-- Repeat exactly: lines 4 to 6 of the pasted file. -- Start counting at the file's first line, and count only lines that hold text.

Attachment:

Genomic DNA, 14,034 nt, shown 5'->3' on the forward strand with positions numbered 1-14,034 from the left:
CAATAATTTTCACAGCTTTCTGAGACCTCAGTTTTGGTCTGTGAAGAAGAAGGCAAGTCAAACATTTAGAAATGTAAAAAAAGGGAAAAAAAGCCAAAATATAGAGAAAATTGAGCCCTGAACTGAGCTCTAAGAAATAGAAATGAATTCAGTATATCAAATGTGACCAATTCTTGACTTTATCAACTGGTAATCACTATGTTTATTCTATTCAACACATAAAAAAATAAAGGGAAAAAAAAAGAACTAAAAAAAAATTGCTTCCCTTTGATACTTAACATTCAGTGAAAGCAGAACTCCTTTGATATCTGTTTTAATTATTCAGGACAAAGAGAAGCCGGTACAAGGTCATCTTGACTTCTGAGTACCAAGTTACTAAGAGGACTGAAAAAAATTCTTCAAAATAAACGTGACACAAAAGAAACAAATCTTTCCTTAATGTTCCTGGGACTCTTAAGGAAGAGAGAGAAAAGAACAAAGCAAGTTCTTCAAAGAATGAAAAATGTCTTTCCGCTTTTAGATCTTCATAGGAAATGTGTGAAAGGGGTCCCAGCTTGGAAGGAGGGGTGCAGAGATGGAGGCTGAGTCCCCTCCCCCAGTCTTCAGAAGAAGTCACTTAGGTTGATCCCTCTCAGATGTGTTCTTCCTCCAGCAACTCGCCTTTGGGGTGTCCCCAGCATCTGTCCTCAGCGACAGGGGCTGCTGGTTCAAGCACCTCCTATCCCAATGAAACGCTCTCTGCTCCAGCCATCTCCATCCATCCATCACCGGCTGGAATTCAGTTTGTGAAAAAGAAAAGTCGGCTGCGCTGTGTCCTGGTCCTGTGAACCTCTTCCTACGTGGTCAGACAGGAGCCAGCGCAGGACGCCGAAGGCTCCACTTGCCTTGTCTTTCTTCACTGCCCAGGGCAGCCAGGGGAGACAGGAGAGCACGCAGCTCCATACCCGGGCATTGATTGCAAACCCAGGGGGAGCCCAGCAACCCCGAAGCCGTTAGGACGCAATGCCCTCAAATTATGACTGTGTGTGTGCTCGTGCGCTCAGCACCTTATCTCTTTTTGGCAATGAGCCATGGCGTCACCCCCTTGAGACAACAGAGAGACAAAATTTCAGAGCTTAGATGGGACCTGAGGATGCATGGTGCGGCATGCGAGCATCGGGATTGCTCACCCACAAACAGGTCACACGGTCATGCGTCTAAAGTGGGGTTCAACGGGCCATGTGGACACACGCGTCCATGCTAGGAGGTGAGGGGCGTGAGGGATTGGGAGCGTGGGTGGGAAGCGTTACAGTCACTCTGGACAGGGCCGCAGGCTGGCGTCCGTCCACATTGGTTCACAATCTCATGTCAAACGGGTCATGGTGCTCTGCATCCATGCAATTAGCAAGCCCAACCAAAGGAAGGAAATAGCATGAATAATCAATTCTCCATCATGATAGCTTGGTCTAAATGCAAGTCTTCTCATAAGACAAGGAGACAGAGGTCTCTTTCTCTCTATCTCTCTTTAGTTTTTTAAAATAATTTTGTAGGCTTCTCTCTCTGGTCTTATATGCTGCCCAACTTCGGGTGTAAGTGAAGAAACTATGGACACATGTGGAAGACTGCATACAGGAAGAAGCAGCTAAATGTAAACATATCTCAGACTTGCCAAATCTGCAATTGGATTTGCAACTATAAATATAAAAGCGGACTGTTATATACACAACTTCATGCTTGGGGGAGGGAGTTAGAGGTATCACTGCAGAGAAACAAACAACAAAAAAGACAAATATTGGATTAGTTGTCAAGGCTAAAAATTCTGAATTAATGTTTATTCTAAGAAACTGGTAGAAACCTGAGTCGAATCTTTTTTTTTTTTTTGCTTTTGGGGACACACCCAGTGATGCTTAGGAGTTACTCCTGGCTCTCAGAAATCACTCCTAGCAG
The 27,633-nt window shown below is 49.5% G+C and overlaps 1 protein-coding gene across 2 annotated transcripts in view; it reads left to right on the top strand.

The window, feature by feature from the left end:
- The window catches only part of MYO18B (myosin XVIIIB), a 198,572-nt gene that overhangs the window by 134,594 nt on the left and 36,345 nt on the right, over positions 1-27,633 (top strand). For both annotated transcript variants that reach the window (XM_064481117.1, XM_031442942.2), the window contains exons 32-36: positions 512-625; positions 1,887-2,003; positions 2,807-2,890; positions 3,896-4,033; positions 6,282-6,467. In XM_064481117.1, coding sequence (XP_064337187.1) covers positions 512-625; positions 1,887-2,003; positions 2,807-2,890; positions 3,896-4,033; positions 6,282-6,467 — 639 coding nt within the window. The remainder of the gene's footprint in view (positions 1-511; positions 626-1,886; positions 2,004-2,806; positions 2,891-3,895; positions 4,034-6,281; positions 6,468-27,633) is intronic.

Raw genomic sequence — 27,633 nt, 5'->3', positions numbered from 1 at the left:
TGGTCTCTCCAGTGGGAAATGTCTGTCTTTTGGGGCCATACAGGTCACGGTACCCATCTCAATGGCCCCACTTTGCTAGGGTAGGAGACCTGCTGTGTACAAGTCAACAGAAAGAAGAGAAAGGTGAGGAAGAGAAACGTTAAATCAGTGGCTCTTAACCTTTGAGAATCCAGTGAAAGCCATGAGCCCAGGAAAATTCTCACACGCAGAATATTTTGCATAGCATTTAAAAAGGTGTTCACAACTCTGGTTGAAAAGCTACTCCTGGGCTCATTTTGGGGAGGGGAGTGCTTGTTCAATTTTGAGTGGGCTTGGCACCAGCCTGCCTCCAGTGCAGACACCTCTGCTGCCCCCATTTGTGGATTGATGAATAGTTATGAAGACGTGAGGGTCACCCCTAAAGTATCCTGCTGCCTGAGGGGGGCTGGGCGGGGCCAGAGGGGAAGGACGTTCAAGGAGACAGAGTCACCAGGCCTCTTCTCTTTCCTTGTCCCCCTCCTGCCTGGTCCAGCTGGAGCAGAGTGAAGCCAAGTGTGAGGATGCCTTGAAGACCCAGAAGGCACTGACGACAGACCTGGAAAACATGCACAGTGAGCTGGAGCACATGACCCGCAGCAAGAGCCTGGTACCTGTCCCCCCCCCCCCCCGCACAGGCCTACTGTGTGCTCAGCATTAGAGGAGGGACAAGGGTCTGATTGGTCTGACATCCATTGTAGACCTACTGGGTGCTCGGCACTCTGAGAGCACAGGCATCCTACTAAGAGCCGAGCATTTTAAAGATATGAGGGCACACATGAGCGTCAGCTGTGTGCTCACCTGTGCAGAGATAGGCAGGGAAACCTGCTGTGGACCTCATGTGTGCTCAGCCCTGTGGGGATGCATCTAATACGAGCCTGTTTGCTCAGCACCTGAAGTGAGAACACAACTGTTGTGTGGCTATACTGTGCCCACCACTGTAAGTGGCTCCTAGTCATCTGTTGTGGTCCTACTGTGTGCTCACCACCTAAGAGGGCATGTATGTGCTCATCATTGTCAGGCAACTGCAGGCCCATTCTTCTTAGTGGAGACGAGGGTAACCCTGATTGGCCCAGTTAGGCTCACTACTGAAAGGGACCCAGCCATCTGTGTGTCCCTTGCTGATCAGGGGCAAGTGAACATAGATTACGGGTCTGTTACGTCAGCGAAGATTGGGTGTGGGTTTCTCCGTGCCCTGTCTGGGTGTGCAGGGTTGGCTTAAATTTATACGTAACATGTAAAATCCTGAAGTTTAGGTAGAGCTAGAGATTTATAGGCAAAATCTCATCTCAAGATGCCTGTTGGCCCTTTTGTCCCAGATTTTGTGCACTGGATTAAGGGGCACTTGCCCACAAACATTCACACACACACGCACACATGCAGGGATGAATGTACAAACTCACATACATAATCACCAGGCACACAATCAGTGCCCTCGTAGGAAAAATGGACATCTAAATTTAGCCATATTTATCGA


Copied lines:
The window, feature by feature from the left end:
- The window catches only part of MYO18B (myosin XVIIIB), a 198,572-nt gene that overhangs the window by 134,594 nt on the left and 36,345 nt on the right, over positions 1-27,633 (top strand). For both annotated transcript variants that reach the window (XM_064481117.1, XM_031442942.2), the window contains exons 32-36: positions 512-625; positions 1,887-2,003; positions 2,807-2,890; positions 3,896-4,033; positions 6,282-6,467. In XM_064481117.1, coding sequence (XP_064337187.1) covers positions 512-625; positions 1,887-2,003; positions 2,807-2,890; positions 3,896-4,033; positions 6,282-6,467 — 639 coding nt within the window. The remainder of the gene's footprint in view (positions 1-511; positions 626-1,886; positions 2,004-2,806; positions 2,891-3,895; positions 4,034-6,281; positions 6,468-27,633) is intronic.

Raw genomic sequence — 27,633 nt, 5'->3', positions numbered from 1 at the left: